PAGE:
Equal pay stalled over Paycheck Fairness Act

In this Jan. 22, 2009 file photo, Lilly Ledbetter speaks during a news conference on Capitol Hill in Washington.
In this Jan. 22, 2009 file photo, Lilly Ledbetter speaks during a news conference on Capitol Hill in Washington.
AP Photo/Susan Walsh, File

This Equal Pay Day, Democrats are calling for renewed support of the Paycheck Fairness Act, a bill intended to give teeth to existing equal pay legislation by closing loopholes in the 50-year-old Equal Pay Act and by prohibiting employers from paying a man more than a woman for the same job, and from retaliating against women employees who challenge pay disparities.

President Obama committed to renewing the fight for pay equity during his 2013 State of the Union address, saying, “I ask this Congress to declare that women should earn a living equal to their efforts, and finally pass the Paycheck Fairness Act this year.”

But Congresses past have failed to do just that. Brought twice before the House and Senate since 2009, the legislation was blocked on its way to becoming law both times.

Co-sponsors Democratic Senator Barbara Mikulski, from Maryland, and Democratic Rep. Rosa DeLauro, of Connecticut, pointed to this year’s fiftieth anniversary of former President John F. Kennedy signing the Equal Pay Act into law. In 1963, women made up only a third of the American workforce, Mikulski and DeLauro wrote in a Huffington Post op-ed Tuesday, but the practice Kennedy called “unconscionable” of paying women less than men, they wrote, continues today.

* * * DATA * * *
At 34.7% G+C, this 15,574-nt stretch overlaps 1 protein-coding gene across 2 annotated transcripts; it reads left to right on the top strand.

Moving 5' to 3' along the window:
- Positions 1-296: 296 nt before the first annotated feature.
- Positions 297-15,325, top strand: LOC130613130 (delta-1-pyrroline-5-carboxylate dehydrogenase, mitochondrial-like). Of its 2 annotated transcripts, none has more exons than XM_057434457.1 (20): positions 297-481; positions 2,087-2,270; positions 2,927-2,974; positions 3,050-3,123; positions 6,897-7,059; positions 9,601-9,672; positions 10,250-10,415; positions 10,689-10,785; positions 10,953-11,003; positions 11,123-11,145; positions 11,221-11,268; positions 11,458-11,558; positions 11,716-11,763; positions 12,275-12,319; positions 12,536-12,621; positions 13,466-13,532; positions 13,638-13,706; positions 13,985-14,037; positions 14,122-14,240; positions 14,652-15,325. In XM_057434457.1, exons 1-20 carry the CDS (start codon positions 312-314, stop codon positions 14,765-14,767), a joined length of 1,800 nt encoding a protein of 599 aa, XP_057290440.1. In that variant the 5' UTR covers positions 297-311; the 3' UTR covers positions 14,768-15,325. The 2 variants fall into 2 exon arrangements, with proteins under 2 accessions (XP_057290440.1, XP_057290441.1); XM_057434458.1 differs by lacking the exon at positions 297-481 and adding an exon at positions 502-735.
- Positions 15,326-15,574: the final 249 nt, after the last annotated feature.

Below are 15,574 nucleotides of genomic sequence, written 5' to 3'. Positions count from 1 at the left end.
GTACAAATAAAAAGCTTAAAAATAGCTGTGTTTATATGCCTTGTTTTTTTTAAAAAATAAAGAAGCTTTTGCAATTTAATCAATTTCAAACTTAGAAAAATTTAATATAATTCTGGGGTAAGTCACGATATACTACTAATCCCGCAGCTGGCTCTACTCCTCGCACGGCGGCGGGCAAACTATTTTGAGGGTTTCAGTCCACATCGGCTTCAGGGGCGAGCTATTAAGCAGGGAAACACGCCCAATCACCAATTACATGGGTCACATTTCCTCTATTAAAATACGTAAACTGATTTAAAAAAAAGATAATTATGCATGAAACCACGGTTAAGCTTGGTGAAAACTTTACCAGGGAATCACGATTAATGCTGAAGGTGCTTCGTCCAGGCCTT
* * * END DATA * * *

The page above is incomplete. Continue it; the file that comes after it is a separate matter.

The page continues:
“It is not a women’s issue. It is an economic issue for families,” DeLauro told U.S. News & World Report. “We have had real opposition to the bill. There is a lack of belief that this exists.”

But according to Census Bureau data, the pay discrepancy exists in all 50 states as well as the 50 largest metropolitan areas in the country. The wage gap is even wider for minorities, with  African-American women earning 69 cents on the dollar and Hispanic women earning 60 cents, according to the Institute for Women’s Policy Research. The numbers fluctuate by industry, with women’s earnings coming closer to parity in the hospitality and agriculture sectors, but falling further behind in financial services and manufacturing.

President Obama, whose first law signed in office was the Lilly Ledbetter Equal Pay Act extending the time frame for filing equal pay lawsuits, has made verbal commitments to shepherding the legislation through Congress. He reiterated in a proclamation issued by his office in honor of Equal Pay Day, “To grow our middle class and spur progress in the years ahead, we need to address longstanding inequity that keeps women from earning a living equal to their efforts. That is why I have made pay equity a top priority… [and] I continue to call on the Congress to pass the Paycheck Fairness Act.”

But some lawmakers and women’s advocacy groups are looking for more than words: Mikulski and DeLauro in their op-ed, along with The National Women’s Law Center and the ACLU are urging Obama to take executive action on equal pay. In a letter sent to the President in advance of this year’s Equal Pay Day, the ACLU along with more than 100 other organizations is calling for an executive order prohibiting federal contractors from retaliating against employees who disclose or seek information about their salaries. Federal contractors employ roughly 20 percent of the national workforce.

A women on average still makes 77 cents for every dollar a man makes, leading to a median income disparity of more than $11,000 a year according to a study based on U.S. Census Bureau data and conducted by the National Partnership for Women and Families.